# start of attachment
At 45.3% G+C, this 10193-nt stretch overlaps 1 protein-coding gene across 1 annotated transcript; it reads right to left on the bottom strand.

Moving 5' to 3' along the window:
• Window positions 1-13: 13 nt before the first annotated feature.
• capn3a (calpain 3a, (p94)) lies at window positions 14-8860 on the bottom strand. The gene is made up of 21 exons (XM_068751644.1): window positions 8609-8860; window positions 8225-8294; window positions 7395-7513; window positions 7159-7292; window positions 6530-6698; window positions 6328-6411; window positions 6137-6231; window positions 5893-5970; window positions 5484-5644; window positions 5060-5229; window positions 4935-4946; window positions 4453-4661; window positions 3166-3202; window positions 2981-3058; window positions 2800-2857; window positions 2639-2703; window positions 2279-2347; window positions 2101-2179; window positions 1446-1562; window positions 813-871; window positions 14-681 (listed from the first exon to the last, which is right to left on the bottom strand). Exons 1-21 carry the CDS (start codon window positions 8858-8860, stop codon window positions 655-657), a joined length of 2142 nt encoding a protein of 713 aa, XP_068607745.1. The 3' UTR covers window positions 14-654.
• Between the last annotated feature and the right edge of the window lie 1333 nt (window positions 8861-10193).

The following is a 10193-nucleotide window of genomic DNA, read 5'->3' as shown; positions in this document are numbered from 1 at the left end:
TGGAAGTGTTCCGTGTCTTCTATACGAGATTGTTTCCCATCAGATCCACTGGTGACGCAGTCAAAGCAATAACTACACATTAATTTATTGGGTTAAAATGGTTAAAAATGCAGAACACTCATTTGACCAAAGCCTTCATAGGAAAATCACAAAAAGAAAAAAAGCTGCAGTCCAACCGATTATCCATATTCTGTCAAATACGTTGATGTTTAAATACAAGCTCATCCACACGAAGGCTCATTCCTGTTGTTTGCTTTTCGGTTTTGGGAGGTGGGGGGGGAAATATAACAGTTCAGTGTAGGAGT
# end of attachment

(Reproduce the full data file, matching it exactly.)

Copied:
At 45.3% G+C, this 10193-nt stretch overlaps 1 protein-coding gene across 1 annotated transcript; it reads right to left on the bottom strand.

Moving 5' to 3' along the window:
• Window positions 1-13: 13 nt before the first annotated feature.
• capn3a (calpain 3a, (p94)) lies at window positions 14-8860 on the bottom strand. The gene is made up of 21 exons (XM_068751644.1): window positions 8609-8860; window positions 8225-8294; window positions 7395-7513; window positions 7159-7292; window positions 6530-6698; window positions 6328-6411; window positions 6137-6231; window positions 5893-5970; window positions 5484-5644; window positions 5060-5229; window positions 4935-4946; window positions 4453-4661; window positions 3166-3202; window positions 2981-3058; window positions 2800-2857; window positions 2639-2703; window positions 2279-2347; window positions 2101-2179; window positions 1446-1562; window positions 813-871; window positions 14-681 (listed from the first exon to the last, which is right to left on the bottom strand). Exons 1-21 carry the CDS (start codon window positions 8858-8860, stop codon window positions 655-657), a joined length of 2142 nt encoding a protein of 713 aa, XP_068607745.1. The 3' UTR covers window positions 14-654.
• Between the last annotated feature and the right edge of the window lie 1333 nt (window positions 8861-10193).

The following is a 10193-nucleotide window of genomic DNA, read 5'->3' as shown; positions in this document are numbered from 1 at the left end:
TGGAAGTGTTCCGTGTCTTCTATACGAGATTGTTTCCCATCAGATCCACTGGTGACGCAGTCAAAGCAATAACTACACATTAATTTATTGGGTTAAAATGGTTAAAAATGCAGAACACTCATTTGACCAAAGCCTTCATAGGAAAATCACAAAAAGAAAAAAAGCTGCAGTCCAACCGATTATCCATATTCTGTCAAATACGTTGATGTTTAAATACAAGCTCATCCACACGAAGGCTCATTCCTGTTGTTTGCTTTTCGGTTTTGGGAGGTGGGGGGGGAAATATAACAGTTCAGTGTAGGAGT